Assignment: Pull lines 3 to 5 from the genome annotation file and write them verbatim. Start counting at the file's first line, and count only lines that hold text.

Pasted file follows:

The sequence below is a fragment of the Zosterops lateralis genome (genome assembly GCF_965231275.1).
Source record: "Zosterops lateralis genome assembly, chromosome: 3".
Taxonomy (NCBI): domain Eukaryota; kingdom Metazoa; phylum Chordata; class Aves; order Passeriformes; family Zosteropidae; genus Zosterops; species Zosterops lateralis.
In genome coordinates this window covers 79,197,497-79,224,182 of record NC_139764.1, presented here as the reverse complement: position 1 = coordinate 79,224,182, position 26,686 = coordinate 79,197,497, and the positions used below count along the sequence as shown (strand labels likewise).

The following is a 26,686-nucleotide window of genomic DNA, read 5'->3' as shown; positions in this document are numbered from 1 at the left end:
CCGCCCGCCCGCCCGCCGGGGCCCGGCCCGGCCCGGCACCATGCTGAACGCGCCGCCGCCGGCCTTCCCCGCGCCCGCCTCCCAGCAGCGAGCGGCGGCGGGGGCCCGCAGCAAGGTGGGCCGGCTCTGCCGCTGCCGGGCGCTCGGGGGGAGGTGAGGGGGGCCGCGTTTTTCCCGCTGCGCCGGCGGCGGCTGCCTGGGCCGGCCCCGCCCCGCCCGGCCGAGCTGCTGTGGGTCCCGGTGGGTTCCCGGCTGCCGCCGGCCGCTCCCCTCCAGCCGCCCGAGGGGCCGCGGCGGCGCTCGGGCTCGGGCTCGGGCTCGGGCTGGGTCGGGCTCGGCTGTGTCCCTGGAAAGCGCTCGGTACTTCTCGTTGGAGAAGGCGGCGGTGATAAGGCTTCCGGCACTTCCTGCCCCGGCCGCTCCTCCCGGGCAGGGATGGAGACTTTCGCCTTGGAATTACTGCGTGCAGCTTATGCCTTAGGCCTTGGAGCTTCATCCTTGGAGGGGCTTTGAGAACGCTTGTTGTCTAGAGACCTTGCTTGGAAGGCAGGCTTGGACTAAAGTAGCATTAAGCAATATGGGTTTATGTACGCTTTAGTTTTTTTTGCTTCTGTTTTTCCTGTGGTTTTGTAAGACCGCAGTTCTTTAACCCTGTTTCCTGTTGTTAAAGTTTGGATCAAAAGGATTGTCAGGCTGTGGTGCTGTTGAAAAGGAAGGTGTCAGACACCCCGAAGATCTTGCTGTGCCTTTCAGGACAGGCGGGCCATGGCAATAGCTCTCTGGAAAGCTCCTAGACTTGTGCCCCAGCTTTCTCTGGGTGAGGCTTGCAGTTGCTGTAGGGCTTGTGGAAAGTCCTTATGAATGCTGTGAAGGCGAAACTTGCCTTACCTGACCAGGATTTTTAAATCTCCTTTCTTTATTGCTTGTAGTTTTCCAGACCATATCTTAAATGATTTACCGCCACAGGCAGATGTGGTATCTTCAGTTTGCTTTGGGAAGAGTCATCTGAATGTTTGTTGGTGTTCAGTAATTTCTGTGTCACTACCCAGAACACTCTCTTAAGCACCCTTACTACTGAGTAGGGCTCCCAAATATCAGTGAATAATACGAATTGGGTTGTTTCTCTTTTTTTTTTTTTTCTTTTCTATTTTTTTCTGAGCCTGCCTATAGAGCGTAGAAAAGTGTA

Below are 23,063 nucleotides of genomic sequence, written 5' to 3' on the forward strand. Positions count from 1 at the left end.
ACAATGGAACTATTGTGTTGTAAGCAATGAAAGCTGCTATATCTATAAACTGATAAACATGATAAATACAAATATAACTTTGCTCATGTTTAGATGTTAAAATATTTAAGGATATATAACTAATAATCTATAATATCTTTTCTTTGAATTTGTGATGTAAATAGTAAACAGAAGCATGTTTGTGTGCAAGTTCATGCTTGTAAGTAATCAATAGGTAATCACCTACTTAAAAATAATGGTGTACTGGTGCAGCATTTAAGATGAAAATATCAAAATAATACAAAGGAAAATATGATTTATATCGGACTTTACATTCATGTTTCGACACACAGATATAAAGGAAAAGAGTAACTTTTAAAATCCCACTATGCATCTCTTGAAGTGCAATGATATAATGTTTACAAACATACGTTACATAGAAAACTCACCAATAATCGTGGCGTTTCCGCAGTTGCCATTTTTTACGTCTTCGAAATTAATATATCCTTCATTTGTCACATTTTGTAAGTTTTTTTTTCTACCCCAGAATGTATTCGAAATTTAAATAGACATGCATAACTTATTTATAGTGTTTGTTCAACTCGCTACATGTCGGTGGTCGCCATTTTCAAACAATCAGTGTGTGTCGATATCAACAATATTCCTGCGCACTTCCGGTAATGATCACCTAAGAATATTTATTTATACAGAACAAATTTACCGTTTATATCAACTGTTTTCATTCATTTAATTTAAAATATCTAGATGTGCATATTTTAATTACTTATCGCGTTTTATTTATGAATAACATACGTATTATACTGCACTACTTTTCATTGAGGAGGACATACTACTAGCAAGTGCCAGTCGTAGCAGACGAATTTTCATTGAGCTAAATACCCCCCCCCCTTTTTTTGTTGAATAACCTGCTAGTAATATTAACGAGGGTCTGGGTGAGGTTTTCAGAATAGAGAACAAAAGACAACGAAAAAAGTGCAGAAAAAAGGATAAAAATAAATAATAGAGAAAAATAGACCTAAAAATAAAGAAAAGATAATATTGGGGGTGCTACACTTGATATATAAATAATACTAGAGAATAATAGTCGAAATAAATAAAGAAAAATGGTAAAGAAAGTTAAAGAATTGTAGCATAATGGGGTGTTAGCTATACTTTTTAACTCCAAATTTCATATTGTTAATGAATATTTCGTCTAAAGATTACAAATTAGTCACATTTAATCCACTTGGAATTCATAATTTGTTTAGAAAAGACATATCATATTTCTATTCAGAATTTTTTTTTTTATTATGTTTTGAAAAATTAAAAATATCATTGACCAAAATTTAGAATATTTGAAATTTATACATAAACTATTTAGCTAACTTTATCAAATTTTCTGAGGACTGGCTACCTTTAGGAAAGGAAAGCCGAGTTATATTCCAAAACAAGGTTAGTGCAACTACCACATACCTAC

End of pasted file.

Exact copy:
Taxonomy (NCBI): domain Eukaryota; kingdom Metazoa; phylum Chordata; class Aves; order Passeriformes; family Zosteropidae; genus Zosterops; species Zosterops lateralis.
In genome coordinates this window covers 79,197,497-79,224,182 of record NC_139764.1, presented here as the reverse complement: position 1 = coordinate 79,224,182, position 26,686 = coordinate 79,197,497, and the positions used below count along the sequence as shown (strand labels likewise).

The following is a 26,686-nucleotide window of genomic DNA, read 5'->3' as shown; positions in this document are numbered from 1 at the left end: